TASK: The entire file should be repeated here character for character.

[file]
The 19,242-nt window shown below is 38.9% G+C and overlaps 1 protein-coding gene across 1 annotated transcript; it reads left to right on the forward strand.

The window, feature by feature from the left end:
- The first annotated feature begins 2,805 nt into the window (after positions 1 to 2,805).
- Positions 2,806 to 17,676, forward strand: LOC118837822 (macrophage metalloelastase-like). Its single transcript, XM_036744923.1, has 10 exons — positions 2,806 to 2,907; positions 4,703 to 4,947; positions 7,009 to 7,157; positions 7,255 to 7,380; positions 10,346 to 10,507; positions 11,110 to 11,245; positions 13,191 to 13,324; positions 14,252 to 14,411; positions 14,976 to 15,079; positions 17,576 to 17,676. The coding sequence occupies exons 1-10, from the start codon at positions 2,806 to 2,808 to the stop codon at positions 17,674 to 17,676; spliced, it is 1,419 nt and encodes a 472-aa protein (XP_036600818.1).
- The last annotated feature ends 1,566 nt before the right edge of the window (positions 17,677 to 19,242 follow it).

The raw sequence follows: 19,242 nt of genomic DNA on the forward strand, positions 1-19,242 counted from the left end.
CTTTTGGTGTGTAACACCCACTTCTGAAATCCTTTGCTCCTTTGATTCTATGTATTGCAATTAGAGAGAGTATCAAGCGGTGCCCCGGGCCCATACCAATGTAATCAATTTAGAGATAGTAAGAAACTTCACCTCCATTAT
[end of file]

The 19,242-nt window shown below is 38.9% G+C and overlaps 1 protein-coding gene across 1 annotated transcript; it reads left to right on the forward strand.

The window, feature by feature from the left end:
- The first annotated feature begins 2,805 nt into the window (after positions 1 to 2,805).
- Positions 2,806 to 17,676, forward strand: LOC118837822 (macrophage metalloelastase-like). Its single transcript, XM_036744923.1, has 10 exons — positions 2,806 to 2,907; positions 4,703 to 4,947; positions 7,009 to 7,157; positions 7,255 to 7,380; positions 10,346 to 10,507; positions 11,110 to 11,245; positions 13,191 to 13,324; positions 14,252 to 14,411; positions 14,976 to 15,079; positions 17,576 to 17,676. The coding sequence occupies exons 1-10, from the start codon at positions 2,806 to 2,808 to the stop codon at positions 17,674 to 17,676; spliced, it is 1,419 nt and encodes a 472-aa protein (XP_036600818.1).
- The last annotated feature ends 1,566 nt before the right edge of the window (positions 17,677 to 19,242 follow it).

The raw sequence follows: 19,242 nt of genomic DNA on the forward strand, positions 1-19,242 counted from the left end.
CTTTTGGTGTGTAACACCCACTTCTGAAATCCTTTGCTCCTTTGATTCTATGTATTGCAATTAGAGAGAGTATCAAGCGGTGCCCCGGGCCCATACCAATGTAATCAATTTAGAGATAGTAAGAAACTTCACCTCCATTAT